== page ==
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City repeals CSST ban due to new state law

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The Lubbock City Council voted Tuesday to rescind city ordinances that banned certain kinds of corrugated stainless steel tubing (CSST).

The move comes after a change in the state law, stating local governments cannot ban building materials that meet certain national safety codes.

This particular gas tubing product is used in home construction nationwide, but has caused debate for years in Lubbock, especially after the death of Brennan Teel in 2012.

Teel was visiting friends when lightning struck a home in South Lubbock, according to officials. That caused a fire, which led to a backdraft explosion. The Fire Marshal’s office blamed CSST in the home.

“They aren’t as safe as we want them to be,” Director of Development Steve O’Neal said.

He was the Chief Building Official at the time, when the city called for a panel of experts to conduct a study on the product.

“Sweat, blood and tears: that’s what it was.”

O’Neal said of the research.

He said the conclusion of the study was that due to Lubbock’s flat topography, homeowners were at a greater risk of lightning strikes, and the dangers that could follow.

Subsequently, in 2016, the city council passed ordinances that would ban certain types of CSST from any new construction in the city.

The move was met with backlash from some in the industry, and by 2018, one manufacturer, OmegaFlex Inc., had filed a lawsuit against the city. The lawsuit claimed Lubbock’s ordinance was not based on any industry standard and also said the city’s criteria were so high that no CSST product could be used.

Then, during the 2019 legislative session, House Bill 2439 changed everything.

O’Neal joined Teel’s mother Becky, who had been advocating against the product for years, testifying against the bill at the Capitol.

Related Story: Texas Mom Faces Off with Lawmakers in Fight Over Controversial Gas Tubing

On the other side were members of the Texas Builders Association and the Safe Building Materials Association of Texas, testifying in favor of the bill.

Chris Chapman with Safe Building Materials released this statement:

“Texas is a free market state and throughout state policy there are numerous examples of state statutes utilizing national codes and standards used to guide the use of materials and products in construction and fire safety.  We applaud the passing of HB 2439, as it will ensure that every homeowner, every builder, every Texan, has access to the materials that will help them build a safe and reliable home. Our organization promotes the use of materials that meet national standards, this bill helps ensure that vendors can not dictate the materials used from El Paso to Texarkana, from Dumas to Brownsville, and everywhere in-between.”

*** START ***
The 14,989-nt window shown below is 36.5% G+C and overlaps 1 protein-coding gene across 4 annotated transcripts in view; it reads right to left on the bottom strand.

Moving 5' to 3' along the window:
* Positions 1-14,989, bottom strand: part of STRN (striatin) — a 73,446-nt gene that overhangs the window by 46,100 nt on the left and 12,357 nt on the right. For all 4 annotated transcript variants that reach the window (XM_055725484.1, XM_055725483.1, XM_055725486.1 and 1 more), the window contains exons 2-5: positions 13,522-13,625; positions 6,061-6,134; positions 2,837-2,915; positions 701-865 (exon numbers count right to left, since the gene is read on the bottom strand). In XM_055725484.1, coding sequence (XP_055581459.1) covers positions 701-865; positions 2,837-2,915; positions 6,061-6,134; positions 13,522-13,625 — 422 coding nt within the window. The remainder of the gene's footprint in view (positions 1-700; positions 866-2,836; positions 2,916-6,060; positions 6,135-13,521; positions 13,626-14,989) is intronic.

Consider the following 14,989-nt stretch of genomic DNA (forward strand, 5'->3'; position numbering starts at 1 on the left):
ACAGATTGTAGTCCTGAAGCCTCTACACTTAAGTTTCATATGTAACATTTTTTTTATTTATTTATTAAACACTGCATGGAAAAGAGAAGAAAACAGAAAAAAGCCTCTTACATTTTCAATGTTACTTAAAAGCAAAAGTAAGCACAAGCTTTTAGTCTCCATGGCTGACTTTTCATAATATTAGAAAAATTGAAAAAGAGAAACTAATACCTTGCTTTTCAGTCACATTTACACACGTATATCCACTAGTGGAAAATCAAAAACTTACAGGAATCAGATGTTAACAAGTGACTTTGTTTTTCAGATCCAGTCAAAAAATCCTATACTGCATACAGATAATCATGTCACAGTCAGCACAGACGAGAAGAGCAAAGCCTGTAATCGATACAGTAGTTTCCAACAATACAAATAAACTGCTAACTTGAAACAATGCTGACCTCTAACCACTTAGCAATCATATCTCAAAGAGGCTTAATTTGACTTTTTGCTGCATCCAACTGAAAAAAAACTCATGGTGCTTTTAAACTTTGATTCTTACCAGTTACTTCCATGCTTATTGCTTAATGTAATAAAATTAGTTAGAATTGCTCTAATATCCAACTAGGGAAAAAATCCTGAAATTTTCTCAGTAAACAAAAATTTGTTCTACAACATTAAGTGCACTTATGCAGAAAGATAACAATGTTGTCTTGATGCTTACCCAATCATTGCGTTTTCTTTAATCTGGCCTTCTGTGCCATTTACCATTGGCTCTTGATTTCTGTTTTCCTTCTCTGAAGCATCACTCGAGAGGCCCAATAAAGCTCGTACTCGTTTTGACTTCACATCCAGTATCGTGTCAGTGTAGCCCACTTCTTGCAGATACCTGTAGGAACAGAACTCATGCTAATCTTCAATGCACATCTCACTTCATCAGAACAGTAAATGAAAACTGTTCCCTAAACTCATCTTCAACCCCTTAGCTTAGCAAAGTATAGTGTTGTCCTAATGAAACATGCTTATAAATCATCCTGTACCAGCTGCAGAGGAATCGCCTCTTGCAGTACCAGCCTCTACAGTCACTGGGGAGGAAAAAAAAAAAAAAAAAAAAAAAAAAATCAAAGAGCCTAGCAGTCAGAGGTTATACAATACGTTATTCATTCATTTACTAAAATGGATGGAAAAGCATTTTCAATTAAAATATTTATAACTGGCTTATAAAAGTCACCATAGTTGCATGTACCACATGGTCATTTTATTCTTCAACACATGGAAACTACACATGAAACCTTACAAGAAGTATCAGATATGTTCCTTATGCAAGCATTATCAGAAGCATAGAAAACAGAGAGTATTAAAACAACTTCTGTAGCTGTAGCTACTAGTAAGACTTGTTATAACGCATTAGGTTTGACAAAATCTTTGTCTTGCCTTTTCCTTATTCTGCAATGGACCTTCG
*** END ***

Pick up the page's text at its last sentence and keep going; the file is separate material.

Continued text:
Meanwhile, Mayor Dan Pope said he believes the ban was the best move for Lubbock.

“I think it best protects citizens of Lubbock, and I think that’s what the elected council in ’16 voted for,” he said. “They were voting with the recommendation of citizens and staff, so it is frustrating. For whatever reason our legislature feels like it is safe, and they trump us.”

Due to the change in law and the repeal of the city ordinances, the Mayor said the lawsuit will be dropped.

In a statement Wednesday, OmegaFlex said:

“After years of combatting misinformation regarding CSST piping – propagated largely by competitors looking to establish their monopolies – we are pleased that the truth has finally won out. We remain confident that our TracPipe®️ CounterStrike®️ CSST product is the best and safest gas piping product on the market, and thank the Lubbock City Council for their thoughtful and measured approach to rescinding the ban. A competitive market will benefit the residents of Lubbock, and safety for our customers and the communities we serve will always come first.”

So, homeowners will have a choice, but the Mayor and O’Neal agreed it means citizens have to do their research.

“It’s a thing where, like so many other things in construction, the homeowner has a right to assume those types of things are safe. They will never think about it. It is the rare homeowner who will,” O’Neal said.

In a statement Wednesday, Becky Teel said she urges residents to identify the products built in to their homes.

A deep and sincere thank you to the council, staff and public servants of the City of Lubbock for your commitment to safety and your stance in a mighty fight for that safety. Due to state laws being past in the 2019 legislative session, local governments can no longer adopt and enforce higher safety standards for residents. The commerce of big business and associations was heard over the average resident and the safety organizations that prevent and protect against high-risk situations. For the citizens of Lubbock, knowledge and action from safety officials will guard against the hazards of CSST and will provide protection even though the city must comply with newly instated laws. CSST, Corrugated Stainless Steel Tubing or flexible gas tubing, can be identified in your home.

Copyright 2019 Nexstar Broadcasting, Inc. All rights reserved. This material may not be published, broadcast, rewritten, or redistributed.

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